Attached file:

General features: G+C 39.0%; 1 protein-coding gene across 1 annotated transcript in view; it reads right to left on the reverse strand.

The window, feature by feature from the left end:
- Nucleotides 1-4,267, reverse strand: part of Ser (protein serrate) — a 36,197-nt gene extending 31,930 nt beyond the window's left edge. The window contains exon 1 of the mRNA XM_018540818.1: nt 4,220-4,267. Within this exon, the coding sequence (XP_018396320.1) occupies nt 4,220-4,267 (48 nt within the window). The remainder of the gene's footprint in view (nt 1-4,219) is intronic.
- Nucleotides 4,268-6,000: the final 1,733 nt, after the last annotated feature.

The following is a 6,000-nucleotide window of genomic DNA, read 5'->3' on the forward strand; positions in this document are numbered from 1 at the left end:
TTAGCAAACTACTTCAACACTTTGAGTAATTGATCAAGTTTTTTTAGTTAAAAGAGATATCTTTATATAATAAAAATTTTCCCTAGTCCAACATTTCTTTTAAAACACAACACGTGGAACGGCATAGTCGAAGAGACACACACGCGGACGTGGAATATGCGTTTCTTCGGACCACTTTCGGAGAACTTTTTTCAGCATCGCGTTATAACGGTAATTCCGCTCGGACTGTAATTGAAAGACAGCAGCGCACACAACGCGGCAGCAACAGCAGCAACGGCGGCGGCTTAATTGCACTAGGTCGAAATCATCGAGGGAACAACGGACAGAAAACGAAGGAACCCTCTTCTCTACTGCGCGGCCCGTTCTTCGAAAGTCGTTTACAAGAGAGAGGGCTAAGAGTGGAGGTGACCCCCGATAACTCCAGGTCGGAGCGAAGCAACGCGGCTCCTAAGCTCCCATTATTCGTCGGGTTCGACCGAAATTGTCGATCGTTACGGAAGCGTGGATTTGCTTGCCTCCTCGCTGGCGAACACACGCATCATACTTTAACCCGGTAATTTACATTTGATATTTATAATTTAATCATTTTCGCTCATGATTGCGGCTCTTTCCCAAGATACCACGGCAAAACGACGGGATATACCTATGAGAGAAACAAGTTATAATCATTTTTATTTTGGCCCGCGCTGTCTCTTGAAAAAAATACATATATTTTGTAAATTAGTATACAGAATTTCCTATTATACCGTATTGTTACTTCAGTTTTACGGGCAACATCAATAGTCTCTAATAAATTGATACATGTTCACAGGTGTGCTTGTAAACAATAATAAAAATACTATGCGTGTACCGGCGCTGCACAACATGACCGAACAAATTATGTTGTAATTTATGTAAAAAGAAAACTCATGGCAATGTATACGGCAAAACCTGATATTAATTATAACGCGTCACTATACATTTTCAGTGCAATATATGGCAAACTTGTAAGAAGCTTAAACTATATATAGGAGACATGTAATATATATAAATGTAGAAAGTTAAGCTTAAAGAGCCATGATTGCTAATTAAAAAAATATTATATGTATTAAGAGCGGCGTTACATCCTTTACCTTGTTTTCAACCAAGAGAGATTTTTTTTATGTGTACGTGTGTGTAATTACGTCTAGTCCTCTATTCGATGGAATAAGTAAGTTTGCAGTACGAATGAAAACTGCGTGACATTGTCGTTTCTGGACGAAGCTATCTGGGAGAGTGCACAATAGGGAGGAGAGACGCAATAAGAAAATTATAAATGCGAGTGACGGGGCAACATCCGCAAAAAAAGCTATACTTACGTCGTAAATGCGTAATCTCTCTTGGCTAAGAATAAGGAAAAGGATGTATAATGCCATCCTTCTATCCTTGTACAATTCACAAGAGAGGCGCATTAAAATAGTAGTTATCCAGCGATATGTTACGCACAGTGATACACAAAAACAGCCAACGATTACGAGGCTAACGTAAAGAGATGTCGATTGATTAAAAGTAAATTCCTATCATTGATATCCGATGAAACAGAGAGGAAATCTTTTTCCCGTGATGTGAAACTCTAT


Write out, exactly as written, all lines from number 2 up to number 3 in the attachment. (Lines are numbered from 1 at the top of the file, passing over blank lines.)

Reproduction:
The window, feature by feature from the left end:
- Nucleotides 1-4,267, reverse strand: part of Ser (protein serrate) — a 36,197-nt gene extending 31,930 nt beyond the window's left edge. The window contains exon 1 of the mRNA XM_018540818.1: nt 4,220-4,267. Within this exon, the coding sequence (XP_018396320.1) occupies nt 4,220-4,267 (48 nt within the window). The remainder of the gene's footprint in view (nt 1-4,219) is intronic.